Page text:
After completing these two steps, you should immediately run the data recovery software. Decisive action gives your organization the best chance of recovering crucial data. 

Most data recovery programs begin by conducting a system scan which enables both the software and the user to understand what data is corrupted or missing, and where it is located (or should be). Having a clearer picture of the structure of the damaged file system increases the chances of a successful data recovery operation.

How a file recovery program will attempt to recover data depends on the type of data loss that has occurred. So we will consider the different causes separately. 

Accidental deletion

In the case of accidental data deletion, data recovery software uses deterministic and heuristic algorithms to find the location of deleted files, and then attempts to recover as much of the data as possible. However, the chances of successful data recovery depend largely on the file system of the device in question.

As a general rule of thumb, deleted files can be easily restored on a Windows NTFS file system (most end-user devices running Windows 10 use this file system). This is because Windows NTFS does not permanently delete files until new data overwrites it. So as long as the user immediately stops using the device, there is a high chance of successful data recovery. 

Likewise, for ApFS file systems (most macOS devices) the prognosis is good. This is because ApFs is a copy-on-write system, which means that each block of data is copied before changes are applied.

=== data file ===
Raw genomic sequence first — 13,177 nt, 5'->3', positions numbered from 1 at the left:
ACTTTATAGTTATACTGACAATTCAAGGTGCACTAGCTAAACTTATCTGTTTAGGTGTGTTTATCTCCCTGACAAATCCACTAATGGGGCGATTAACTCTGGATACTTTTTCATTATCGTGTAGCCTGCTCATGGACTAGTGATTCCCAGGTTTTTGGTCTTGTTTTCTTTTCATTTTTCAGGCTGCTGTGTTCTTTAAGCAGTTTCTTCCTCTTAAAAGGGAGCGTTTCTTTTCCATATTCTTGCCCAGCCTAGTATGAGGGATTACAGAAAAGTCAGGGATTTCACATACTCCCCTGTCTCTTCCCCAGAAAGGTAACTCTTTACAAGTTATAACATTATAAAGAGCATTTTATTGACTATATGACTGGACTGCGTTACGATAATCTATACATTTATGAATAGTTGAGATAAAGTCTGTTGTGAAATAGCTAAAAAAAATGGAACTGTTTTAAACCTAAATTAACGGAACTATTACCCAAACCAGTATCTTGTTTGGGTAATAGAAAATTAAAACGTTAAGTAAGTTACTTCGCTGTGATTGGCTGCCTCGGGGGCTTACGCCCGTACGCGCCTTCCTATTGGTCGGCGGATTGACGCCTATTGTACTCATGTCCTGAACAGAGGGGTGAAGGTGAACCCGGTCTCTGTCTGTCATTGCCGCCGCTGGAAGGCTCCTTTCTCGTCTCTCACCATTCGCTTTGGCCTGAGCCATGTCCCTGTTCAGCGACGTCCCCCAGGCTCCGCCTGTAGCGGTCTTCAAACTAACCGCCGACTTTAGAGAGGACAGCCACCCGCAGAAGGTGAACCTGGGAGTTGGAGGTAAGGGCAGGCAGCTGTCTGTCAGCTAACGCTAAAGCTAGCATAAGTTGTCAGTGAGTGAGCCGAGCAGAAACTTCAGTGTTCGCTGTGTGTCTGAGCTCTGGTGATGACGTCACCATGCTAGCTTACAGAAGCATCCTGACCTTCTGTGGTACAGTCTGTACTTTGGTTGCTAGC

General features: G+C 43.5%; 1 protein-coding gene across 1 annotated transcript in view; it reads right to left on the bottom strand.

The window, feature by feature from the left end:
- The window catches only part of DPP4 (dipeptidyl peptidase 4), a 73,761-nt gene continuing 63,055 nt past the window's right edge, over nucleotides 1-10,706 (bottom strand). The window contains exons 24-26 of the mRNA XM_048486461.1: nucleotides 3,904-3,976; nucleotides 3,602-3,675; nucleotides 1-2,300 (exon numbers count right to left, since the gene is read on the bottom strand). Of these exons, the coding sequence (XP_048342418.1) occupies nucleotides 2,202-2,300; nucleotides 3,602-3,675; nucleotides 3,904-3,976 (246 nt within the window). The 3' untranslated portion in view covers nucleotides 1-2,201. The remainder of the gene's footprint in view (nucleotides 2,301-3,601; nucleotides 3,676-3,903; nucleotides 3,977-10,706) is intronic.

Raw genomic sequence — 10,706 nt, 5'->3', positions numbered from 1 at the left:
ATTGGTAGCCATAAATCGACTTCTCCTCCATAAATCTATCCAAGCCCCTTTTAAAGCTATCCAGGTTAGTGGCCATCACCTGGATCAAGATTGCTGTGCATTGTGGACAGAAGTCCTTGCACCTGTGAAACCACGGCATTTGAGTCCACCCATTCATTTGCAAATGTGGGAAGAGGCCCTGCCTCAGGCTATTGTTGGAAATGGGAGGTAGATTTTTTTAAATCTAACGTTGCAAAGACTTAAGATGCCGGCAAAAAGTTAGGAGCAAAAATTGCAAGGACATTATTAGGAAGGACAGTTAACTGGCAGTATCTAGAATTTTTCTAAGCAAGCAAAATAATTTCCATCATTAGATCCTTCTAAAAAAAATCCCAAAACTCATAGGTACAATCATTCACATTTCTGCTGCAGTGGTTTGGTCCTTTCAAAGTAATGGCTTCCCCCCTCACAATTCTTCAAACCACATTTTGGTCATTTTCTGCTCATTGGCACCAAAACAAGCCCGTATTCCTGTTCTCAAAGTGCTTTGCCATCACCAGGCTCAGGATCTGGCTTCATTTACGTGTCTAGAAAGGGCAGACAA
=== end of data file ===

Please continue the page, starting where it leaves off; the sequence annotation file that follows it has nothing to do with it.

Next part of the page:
For other file systems, there is a lesser likelihood of success. FAT file systems provide a moderate chance of successful recovery, whereas BSD UFS file systems make deleted file recovery almost impossible.

File system formatting

In this scenario, data recovery software relies on algorithms to locate and reconstruct data on a reformatted disk. Again, however, chances of successful data recovery depend primarily on the file system in question.

NTFS, for example, is a forgiving file system; data recovery software has a good chance of successfully recovering data from a drive that has been formatted to NTFS. This is because allocation information, directory records, and file names often remain on the drive, and the data recovery software can reconstruct much of the data using this information. 

Most file recovery programs can also successfully restore data on a reformatted APfS system. Again, this is because crucial identifying information can be found and used to repair the reformatted data.

Unfortunately, if a drive has been reformatted using a FAT or BSD UFS file system, data is likely unrecoverable.

Logical Failure/ File System Failure 

Damaged file systems are restored or repaired in a similar way to reformatted disks. Each data recovery program has its own algorithms and methods for repairing data, but all rely basically on finding important information about the file in order to repair it.

Understandably, the success of file recovery software depends heavily on the extent of damage caused to the file system. If the file system structure is intact, it is likely that most of the data can be found and restored, whereas an extensively corrupted file system may make the recovery of any data a challenge. 


This article has helped explain how data recovery software works and how different data loss scenarios result in different chances of successful data recovery. 

The good news is that in almost all situations, data recovery software can help you recover at least some data. This highlights the importance of businesses having a top-quality data recovery solution.

Darcy French